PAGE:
Nate’s Grade: B
Uninspired, slack, overly sentimental, deeply formulaic, the romantic comedy New in Town is so lazy it could have been written by a committee of trained chimps. This tired fish-out-of-water story takes a big city businesswoman (Renee Zellweger) and drops her in frigid small town Minnesota. Get ready for funny Fargo accents and dated stereotypes, doncha know. First the locals are ridiculed and then our big city gal discovers that these small town folk are to be envied. Just once, I’d like to see a Hollywood movie where a big city professional takes an extended jaunt in some Podunk town and discovers at the end… that small towns are overrated and they’ll take the big city any day. Sorry Sarah Palin, small towns do not have a monopoly on values and are not any more truly American than we city dwellers. Anyway, Zellweger looks like she’s in pain the whole time, then again that could be that natural contortion of her scrunched-up face. There’s a romance between her and the local union rep (Harry Connick Jr.), some lessons to be learned, and a late savior in the form of tapioca pudding. New in Town is moronic at most every step, and given the current wintry economic climate, a romantic comedy about downsizing feels like a bad joke in itself.
Nate’s Grade: C
Let’s talk a little about screenwriter Akiva Goldsman. This is the man responsible for travesties like Lost in Space and the franchise killing, pun-crazy Batman and Robin. There’s plenty of junk writers in Hollywood and plenty of good writers just saddled by junk to make a living, and either might apply to Goldsman. How in the world did he become a Hollywood go-to guy?It probably has something to do with Ron Howard. Goldsman adapted the screenplay for Howard’s film A Beautiful Mind and both walked away with Oscars. Suddenly the man who wrote Mr. Freeze saying, “You’re not sending MEEE to the COOLER,” had an Oscar on his mantle. Goldsman and Howard, in retrospect, seem like a match made in heaven. They both enjoy big Hollywood event movies that spoon-feed an audience and shave off the gray areas. Cinderella Man serves as the duo’s second collaboration and it’s exactly what you would expect a big Hollywood event movie to be from them.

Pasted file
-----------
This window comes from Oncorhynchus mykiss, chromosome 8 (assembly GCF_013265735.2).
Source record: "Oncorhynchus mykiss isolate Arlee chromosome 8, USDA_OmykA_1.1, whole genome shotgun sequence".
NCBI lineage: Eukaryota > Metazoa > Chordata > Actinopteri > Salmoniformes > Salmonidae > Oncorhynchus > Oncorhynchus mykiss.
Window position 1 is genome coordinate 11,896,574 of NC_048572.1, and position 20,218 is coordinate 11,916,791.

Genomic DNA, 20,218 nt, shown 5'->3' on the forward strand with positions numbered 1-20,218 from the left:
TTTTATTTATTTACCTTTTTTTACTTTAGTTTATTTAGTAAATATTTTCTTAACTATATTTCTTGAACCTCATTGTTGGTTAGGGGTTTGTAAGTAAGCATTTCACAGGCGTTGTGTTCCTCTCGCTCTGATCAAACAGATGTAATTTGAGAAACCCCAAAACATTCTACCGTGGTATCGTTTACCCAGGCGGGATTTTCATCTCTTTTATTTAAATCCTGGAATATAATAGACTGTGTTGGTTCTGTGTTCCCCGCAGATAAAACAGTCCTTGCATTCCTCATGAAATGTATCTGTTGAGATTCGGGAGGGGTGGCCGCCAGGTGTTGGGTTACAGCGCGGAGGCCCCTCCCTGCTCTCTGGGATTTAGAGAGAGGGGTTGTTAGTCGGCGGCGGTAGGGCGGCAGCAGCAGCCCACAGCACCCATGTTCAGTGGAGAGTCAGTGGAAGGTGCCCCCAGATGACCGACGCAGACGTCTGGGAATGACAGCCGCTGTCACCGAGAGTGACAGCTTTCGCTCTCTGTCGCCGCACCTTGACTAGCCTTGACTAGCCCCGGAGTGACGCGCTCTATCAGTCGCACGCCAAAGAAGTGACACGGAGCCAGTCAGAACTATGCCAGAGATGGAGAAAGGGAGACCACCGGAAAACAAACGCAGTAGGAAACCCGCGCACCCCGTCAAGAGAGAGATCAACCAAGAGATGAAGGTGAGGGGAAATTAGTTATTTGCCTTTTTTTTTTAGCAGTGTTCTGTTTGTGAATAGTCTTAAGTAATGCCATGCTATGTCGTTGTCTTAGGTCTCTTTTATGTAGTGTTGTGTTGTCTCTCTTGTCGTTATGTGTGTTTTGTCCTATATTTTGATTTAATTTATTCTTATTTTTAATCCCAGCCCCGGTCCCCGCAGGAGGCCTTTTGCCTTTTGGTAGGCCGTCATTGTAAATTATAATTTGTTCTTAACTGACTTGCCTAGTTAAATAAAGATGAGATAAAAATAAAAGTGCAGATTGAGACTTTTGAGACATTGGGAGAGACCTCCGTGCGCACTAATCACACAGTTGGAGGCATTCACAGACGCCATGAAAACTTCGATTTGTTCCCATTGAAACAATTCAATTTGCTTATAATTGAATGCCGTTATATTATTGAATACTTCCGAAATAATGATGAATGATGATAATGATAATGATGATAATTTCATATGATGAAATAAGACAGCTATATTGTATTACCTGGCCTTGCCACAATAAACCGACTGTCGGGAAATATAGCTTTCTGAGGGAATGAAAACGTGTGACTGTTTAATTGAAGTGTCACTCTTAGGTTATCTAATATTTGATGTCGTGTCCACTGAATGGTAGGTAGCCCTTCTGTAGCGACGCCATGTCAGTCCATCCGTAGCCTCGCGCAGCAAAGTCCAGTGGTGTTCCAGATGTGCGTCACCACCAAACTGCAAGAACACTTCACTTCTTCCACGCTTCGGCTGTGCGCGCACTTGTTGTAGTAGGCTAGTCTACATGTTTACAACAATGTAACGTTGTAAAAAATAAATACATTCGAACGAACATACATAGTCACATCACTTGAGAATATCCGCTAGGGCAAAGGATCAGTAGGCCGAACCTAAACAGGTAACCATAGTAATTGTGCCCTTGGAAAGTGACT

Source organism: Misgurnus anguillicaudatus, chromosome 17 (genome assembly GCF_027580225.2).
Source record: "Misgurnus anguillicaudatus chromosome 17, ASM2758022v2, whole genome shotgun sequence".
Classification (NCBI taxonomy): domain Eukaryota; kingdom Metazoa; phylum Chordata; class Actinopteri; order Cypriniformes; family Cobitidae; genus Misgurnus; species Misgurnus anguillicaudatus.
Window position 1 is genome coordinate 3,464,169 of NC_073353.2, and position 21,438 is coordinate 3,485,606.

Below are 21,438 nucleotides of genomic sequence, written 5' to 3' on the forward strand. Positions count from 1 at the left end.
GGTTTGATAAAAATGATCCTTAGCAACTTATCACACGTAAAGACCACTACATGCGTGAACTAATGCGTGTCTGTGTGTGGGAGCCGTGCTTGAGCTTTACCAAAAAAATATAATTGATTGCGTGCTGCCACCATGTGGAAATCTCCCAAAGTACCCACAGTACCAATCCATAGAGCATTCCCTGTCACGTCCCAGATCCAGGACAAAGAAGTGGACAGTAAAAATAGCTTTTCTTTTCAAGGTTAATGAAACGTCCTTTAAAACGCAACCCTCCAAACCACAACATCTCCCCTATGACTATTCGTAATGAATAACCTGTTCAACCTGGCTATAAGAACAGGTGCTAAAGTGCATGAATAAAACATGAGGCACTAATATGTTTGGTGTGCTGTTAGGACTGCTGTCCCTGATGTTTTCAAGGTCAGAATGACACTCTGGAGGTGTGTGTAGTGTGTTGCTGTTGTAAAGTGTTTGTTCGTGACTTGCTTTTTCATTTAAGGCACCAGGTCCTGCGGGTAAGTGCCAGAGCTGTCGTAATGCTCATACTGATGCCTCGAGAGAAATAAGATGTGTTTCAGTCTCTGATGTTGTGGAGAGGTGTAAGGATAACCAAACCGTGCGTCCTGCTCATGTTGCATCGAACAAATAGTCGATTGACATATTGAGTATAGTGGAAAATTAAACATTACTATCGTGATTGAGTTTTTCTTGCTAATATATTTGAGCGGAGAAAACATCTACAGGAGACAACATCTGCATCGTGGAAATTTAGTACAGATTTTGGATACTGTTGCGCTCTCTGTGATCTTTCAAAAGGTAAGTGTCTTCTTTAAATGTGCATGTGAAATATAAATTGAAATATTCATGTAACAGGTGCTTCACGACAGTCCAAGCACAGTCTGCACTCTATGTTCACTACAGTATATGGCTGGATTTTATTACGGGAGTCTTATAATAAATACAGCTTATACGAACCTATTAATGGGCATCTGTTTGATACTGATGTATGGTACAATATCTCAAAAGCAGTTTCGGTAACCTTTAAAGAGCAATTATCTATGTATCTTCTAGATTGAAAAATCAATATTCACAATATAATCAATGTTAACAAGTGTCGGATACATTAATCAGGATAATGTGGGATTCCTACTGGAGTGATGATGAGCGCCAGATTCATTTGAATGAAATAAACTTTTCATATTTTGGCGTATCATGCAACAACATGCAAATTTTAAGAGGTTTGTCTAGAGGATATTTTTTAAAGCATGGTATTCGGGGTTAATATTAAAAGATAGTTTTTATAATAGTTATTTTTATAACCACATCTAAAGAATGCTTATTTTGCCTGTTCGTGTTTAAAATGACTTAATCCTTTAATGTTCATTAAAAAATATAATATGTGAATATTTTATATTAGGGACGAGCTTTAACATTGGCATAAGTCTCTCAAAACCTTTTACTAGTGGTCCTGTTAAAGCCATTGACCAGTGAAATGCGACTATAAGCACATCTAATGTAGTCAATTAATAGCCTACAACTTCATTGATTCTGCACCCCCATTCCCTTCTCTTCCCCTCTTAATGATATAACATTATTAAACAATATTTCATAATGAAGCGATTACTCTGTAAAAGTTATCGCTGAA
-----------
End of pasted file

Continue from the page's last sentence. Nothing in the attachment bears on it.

Jim Braddock (Russell Crowe) is an up-and-coming New Jersey boxer who’s on a warpath to the heavyweight title. His wife Mae (Renee Zellweger) loves him dearly and he dotes on his three kids. Life seems so perfect in 1929 America. And then the Depression hits. Braddock breaks his hand in a fight and his skills slip tremendously. The boxing commission revokes his license and Braddock is forced to take a dock job to provide for his family. Times are tough and there doesn’t appear to be a way out, until Braddock’s old boxing manager (Paul Giamatti) offers him a one time only bout in the ring. Braddock is seen as a has-been but he knocks his opponent flat out. More fights come and so do more victories, and Jim Braddock seems destined for a remarkable storybook comeback. But then there’s the reigning champ Max Baer (Craig Bierko), an arrogant playboy. Baer also is a ferocious fighter and has actually killed two men in the ring. The championship leads through him and Braddock is unafraid. Mae is terrified she’ll become a widow and pleads with her husband not to fight. But now that he’s been through the gutter, Braddock knows what he?s fighting for: the survival of his family. To do that, he?s headed for a title match with Baer.